Essay on Indian Republic Day

Free 780 words essay on Indian Republic Day for school and college students.

A Brief Overview of the Indian Republic Day

In India, it is celebrated as the Republic Day. In Hungary, it’s A köztársaság emléknapja (the Memorial Day of the Republic), and in Guyana, it is Mashramani. Irrespective of the name it goes by and the country it is celebrated in, the groundwork is the same: Republic Day commemorates the day the nation became a republic.

Free Essay on Indian Republic Day

The Indian Republic Day is celebrated on the 26th of January each year. It is a national holiday, with public and most private organizations being closed in honour of the day, except for emergency services. Let us take an in-depth look at this very important day of our culture.

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The Indian Republic Day came to be recognized as the day on which India’s Constitution officially came into effect, on 26th January 1950. Prior to this, the Government of India act had been the principal document that formed the basis of the country’s administration. The Constitution was adopted on 29th November 1949, and its formal initiation took place on what is currently celebrated as the Republic Day.


The Indian Republic Day is celebrated in New Delhi with much pomp and splendor. The celebration is spread out over a period of three days, attended by Prime Minister of India, along with Heads of the different states and Union Territories, and select representatives. The presence of the states in the grand parade held in the Rajpath represents the cultural diversity and unity of India. The marching of the Indian Army, Navy, and Airforce, along with the paramilitary and civil forces, is a sight to behold. The President of India, who is the Commander in Chief of the Indian Army, takes the National Salute on the Beating Retreat Ceremony, which marks the closing of the 3rd and final Day of the celebrations.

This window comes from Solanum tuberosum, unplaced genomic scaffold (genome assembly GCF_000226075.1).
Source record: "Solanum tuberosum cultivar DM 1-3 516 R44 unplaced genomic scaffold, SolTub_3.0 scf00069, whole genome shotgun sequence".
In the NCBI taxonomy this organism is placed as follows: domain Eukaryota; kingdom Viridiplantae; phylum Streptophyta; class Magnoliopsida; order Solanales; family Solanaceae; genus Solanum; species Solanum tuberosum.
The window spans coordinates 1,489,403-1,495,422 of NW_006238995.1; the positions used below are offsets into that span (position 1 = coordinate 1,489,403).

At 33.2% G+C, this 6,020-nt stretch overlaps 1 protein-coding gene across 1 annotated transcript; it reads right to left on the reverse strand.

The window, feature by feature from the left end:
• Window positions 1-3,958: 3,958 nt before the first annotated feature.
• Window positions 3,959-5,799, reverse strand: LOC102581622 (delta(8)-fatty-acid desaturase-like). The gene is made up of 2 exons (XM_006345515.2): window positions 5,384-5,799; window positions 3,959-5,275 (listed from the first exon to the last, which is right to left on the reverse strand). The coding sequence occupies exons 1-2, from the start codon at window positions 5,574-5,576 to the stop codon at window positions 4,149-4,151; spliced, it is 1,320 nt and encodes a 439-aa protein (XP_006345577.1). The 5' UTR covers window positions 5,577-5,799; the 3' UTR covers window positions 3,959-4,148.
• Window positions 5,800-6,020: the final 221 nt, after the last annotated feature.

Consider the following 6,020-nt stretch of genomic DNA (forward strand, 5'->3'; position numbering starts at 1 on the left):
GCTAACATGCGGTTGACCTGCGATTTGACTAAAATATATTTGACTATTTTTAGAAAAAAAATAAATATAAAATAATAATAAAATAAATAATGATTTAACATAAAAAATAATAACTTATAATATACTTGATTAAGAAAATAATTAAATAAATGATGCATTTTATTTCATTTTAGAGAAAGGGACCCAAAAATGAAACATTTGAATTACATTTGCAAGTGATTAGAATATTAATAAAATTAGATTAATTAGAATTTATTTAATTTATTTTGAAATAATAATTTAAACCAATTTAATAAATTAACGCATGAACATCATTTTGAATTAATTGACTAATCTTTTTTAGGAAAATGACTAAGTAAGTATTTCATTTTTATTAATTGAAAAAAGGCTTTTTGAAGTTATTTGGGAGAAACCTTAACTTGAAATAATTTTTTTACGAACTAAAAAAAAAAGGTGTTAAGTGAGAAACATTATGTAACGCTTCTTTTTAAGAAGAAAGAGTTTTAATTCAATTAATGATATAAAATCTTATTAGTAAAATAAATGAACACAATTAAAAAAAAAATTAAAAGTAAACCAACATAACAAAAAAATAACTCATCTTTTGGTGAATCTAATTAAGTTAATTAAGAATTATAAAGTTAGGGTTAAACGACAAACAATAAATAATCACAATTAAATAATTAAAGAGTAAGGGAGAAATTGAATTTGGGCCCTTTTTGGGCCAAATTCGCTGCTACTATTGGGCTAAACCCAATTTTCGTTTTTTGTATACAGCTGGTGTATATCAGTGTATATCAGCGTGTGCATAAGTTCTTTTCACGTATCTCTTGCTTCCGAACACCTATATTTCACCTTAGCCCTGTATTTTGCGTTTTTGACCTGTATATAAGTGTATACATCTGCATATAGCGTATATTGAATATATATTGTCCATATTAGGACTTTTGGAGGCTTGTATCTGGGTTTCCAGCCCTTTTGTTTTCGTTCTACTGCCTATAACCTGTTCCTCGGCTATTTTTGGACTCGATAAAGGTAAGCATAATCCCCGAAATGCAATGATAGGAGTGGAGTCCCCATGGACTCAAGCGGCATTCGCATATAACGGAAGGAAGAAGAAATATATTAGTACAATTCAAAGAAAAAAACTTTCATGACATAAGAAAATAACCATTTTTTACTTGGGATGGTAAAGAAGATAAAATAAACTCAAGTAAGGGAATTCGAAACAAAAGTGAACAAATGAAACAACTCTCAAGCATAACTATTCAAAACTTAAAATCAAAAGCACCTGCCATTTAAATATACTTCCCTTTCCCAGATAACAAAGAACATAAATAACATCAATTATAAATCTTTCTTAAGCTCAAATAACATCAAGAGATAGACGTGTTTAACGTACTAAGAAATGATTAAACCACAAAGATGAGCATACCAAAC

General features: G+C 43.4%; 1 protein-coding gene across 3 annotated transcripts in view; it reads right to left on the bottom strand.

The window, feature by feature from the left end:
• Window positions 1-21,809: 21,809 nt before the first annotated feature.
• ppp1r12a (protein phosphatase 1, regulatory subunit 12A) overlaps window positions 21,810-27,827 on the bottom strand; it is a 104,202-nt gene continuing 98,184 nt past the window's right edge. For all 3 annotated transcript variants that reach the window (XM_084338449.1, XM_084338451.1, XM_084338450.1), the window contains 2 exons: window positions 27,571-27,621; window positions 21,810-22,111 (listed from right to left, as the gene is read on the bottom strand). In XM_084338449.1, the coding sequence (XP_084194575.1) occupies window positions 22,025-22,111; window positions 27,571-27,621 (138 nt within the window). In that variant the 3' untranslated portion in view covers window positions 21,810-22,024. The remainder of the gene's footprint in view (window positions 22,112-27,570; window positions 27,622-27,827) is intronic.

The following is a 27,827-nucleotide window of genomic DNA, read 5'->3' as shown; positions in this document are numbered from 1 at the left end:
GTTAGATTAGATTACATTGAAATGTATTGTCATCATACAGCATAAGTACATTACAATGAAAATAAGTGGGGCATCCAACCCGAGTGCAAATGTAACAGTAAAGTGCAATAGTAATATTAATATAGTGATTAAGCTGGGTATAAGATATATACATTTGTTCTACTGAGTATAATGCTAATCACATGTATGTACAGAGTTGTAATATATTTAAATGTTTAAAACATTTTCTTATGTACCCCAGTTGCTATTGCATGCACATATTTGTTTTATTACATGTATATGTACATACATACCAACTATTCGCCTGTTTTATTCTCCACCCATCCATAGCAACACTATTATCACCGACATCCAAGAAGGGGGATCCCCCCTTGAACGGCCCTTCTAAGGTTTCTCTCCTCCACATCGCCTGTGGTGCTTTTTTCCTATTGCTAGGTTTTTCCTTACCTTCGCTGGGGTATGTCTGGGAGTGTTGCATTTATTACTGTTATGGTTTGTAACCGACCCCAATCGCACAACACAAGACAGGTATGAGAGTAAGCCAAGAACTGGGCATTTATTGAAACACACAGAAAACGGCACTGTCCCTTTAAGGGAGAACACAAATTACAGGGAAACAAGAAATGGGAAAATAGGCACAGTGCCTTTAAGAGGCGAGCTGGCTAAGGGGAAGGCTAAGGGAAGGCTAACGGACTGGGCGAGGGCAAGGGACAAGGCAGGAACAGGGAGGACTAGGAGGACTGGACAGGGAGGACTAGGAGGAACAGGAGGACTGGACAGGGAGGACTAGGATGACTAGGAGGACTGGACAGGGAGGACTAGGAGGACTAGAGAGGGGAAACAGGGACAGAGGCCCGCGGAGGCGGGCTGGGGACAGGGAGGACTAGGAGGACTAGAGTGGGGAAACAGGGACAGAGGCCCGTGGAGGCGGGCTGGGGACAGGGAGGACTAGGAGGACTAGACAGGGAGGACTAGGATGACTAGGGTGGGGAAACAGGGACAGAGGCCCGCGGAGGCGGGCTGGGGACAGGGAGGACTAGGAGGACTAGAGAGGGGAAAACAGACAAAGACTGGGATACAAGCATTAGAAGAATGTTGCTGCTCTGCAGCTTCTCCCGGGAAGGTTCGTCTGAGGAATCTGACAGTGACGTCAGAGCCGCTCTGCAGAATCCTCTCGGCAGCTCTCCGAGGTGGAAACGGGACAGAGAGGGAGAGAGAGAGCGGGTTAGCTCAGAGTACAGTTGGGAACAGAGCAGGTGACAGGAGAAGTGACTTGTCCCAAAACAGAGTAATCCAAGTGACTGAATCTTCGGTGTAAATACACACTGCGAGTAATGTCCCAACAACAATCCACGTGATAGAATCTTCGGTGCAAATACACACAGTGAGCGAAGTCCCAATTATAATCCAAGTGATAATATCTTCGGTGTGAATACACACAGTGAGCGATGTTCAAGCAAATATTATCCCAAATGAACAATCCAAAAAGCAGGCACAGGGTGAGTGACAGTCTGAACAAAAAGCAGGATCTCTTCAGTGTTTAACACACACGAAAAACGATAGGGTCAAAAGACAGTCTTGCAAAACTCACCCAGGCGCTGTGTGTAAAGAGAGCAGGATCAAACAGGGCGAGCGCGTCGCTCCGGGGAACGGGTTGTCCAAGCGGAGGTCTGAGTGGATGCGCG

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Republic Day is of course also celebrated on regional levels, in government and private institutions, although regular activity ceases for the day. Usually, the Indian flag is hoisted, with citizens taking part in performing arts and other cultural events. Usually, sweets are distributed among students in schools, and many clubs and social groups undertake distribution of food and other necessities among the underprivileged.


Sadly, the Indian Republic Day doesn’t hold much significance in the lives of the modern young man or woman. Videos on the internet and small surveys conducted by news channels display an appalling lack of interest and even awareness of the day, with people having no clue about what the day is all about. However, in more recent times, certain activities undertaken by commercial organizations have attempted to raise awareness about the day through social activities. For instance, one such organization encouraged the population to post videos describing what Republic Day signified to them; it can be safely inferred that the thousands of people who took up the challenge had to undertake some research on the topic.


In this age of advertisements, the Indian Republic Day has become yet another trope for commercial establishments to advertise their wares. Republic Day sales have become a common occurrence across online stores and their brick-and-mortar cousins. Restaurants offer special menus and discounts, and a whole new Republic Day line of digital ad print advertisements are released. The days leading up to the Republic Day sees a spike in the sale of flags and tricolor goods- from apparels to accessories.


Here are some facts about the Indian Republic Day that might have slipped your notice:

  1. Despite the n number of holidays that are granted on regional and national levels, Republic Day is actually one of the only three national or gazetted holidays, the other two being Gandhi Jayanti and Independence Day.
  2. 26th January was not randomly chosen as the day for the formal initiation of the Indian Constitution; this was the day in 1930 when the Indian National Congress moved its motion demanding Purna Swaraj, or Declaration of Indian Independence, in opposition of the Dominion status that was accorded by the extant British Raj.
  3. The Republic Day staple- Abide with Me, that is played during the Republic Day celebrations in New Delhi, was a favourite of Mahatma Gandhi, and is a Christian hymn that was penned by Henry Francis Lyte.
  4. The 2017 Republic Day parade included, for the first time ever, a marching contingent of the military of the guest country, in this case, United Arab Emirates.
  5. Republic Day is the day for recognizing the men and women who have made the country a better place. The highest military and civilian awards like Kriti Chakra and Padma Bhushan are presented on this day.


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